Careful consideration

Recently I wrote about the new initiative from the British Association of Plastic, Reconstructive and Aesthetic Surgeons that was campaigning for improved consumer awareness of cosmetic surgery and its possible implications. Impetus came from a study that highlighted a worrying lack of knowledge before patients make that all-important decision to proceed with a cosmetic surgery procedure.

Here I will highlight what I consider the key steps towards achieving a successful outcome as outlined by the initiative which I fully support.

1. THINK carefully about what you want to achieve.

Do your research beforehand so you are clear in your mind what you’re hoping to achieve. You will need to communicate your expectations clearly to your plastic surgeon to ensure the best chance of getting what you want. It may be that it is not possible to achieve this and you should be open to that being explained to you at the consultation.

2. CHECK out your surgeon before the consultation.

Deciding on your plastic surgeon is probably the most important decision you make. It can be helpful to speak to your GP first and to ask friends and family for any personal recommendations. Once you have a candidate in mind then you should check if they have the proper credentials – a fully qualified surgeon such as myself will be on the GMC’s Specialist Register for Plastic Surgery.

3. CONSULT… and consult again if necessary.

At my Leamington cosmetic surgery consultations I ensure that the patient has all the relevant information they need and that includes all possible risks and complications as well as the potential outcome. If they have further questions or wish to go over any aspect again then I encourage them to return for a repeat consultation in advance of the procedure. It is important that you can trust your cosmetic surgeon.

4. LISTEN closely

Research possible procedures so you come armed with all the right questions, but it is important not to be closed off to what your cosmetic surgeon is telling you. If they don’t think that a particular procedure will guarantee you the results you are hoping for then it is important that you take this on board.

5. THINK again about what you want to achieve.

One interesting finding from the BAPRAS study was that over half of patients that had undergone surgery immediately after their initial consultation were left feeling unsatisfied with the results. I always encourage my Leamington cosmetic surgery patients to have a two-week cooling off period before they make their final decision.

Supporting a great initiative

Last week the British Association of Plastic, Reconstructive and Aesthetic Surgeons (BAPRAS) launched what I consider a very important consumer education campaign. The aim is to provide prospective plastic surgery patients with all the necessary information and resources.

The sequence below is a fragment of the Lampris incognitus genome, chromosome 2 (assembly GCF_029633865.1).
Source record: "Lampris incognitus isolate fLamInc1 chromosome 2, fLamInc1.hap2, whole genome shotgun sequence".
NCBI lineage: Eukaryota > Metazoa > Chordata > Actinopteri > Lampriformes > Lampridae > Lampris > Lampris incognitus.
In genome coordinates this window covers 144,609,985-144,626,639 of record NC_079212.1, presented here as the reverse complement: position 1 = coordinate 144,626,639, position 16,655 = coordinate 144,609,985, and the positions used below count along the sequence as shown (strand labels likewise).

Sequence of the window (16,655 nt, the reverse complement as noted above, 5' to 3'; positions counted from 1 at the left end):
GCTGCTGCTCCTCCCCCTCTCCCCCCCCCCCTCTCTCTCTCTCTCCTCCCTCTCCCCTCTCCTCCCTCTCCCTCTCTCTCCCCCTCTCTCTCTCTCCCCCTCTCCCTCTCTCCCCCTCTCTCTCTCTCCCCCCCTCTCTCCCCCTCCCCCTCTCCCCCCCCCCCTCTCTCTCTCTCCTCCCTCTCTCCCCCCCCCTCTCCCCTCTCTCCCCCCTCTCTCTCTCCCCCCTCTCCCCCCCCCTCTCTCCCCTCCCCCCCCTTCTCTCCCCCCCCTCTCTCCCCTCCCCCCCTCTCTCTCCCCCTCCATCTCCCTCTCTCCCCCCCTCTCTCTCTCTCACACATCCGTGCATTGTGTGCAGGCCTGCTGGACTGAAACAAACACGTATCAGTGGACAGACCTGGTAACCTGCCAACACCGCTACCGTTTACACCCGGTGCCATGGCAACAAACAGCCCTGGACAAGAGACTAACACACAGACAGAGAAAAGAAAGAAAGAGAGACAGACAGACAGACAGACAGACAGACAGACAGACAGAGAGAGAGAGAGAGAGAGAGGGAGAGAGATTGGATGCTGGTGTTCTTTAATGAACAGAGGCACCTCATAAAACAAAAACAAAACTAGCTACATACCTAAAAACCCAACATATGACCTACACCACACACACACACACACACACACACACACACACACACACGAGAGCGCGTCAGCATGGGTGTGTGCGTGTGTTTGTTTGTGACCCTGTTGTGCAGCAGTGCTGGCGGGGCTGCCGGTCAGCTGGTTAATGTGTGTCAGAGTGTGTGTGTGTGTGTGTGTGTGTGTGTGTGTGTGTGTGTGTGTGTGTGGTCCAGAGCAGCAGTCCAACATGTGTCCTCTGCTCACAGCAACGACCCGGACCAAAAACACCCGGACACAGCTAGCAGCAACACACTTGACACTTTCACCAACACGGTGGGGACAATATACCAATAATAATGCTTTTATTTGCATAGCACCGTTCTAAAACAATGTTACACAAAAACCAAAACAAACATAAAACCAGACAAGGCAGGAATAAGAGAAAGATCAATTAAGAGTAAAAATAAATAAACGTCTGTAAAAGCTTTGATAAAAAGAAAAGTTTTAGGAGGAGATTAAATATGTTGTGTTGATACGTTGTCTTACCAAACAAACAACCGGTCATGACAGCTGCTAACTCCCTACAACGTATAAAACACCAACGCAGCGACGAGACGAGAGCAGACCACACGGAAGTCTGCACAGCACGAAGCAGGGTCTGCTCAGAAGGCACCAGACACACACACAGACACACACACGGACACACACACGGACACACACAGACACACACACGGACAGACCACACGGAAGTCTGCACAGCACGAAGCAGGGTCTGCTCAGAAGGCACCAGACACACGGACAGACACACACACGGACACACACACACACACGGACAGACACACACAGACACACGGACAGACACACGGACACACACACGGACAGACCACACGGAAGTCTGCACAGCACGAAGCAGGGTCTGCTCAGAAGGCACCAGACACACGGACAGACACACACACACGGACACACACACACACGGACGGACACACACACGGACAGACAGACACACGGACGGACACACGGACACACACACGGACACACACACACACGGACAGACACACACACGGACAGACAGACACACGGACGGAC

As a BAPRAS Member, also on the GMC Register for Plastic Surgery (including Cosmetic Surgery), I strongly support the BAPRAS ‘Think Over before You Make Over’ campaign in the drive to better inform and equip anyone contemplating cosmetic surgery to ask the right questions and to make the right choices for their own safety and well-being.

The campaign was the result of a major study that BAPRAS conducted into people’s approach to cosmetic surgery and there were some findings that I found quite shocking.

Almost a quarter of those undergoing cosmetic surgery in the UK do not check their plastic surgeon’s credentials. A fifth weren’t fully aware of all possible complications and a quarter were not clear what aftercare they would receive if something went wrong.

I’m happy to relay that the majority of my Leamington cosmetic surgery patients do their research and are well-informed about the pros and cons of cosmetic surgery. However, I also see patients that have undergone less than satisfactory procedures elsewhere and are hoping to improve results or resolve problems that have developed since surgery. I would be more than happy if the need for this revision surgery declined as it is sometimes only possible to improve the patient’s appearance to a certain degree.

Following good practice:

Even if a patient has done all their research, it is still my duty to make sure they have all the necessary information on the predicted outcome, the possible complications and how their aftercare will be managed.

The report found that almost 60% of patients that had undergone their procedure within two weeks of their initial consultation were not fully satisfied with their appearance post-procedure.

As a matter of principle, my Warwickshire cosmetic surgery patients are welcome to return for a second consultation if they feel they need more information or ask further questions. I also insist on a two-week cooling off period after the initial consultation so they have time to consider their decision carefully before they decide to go ahead.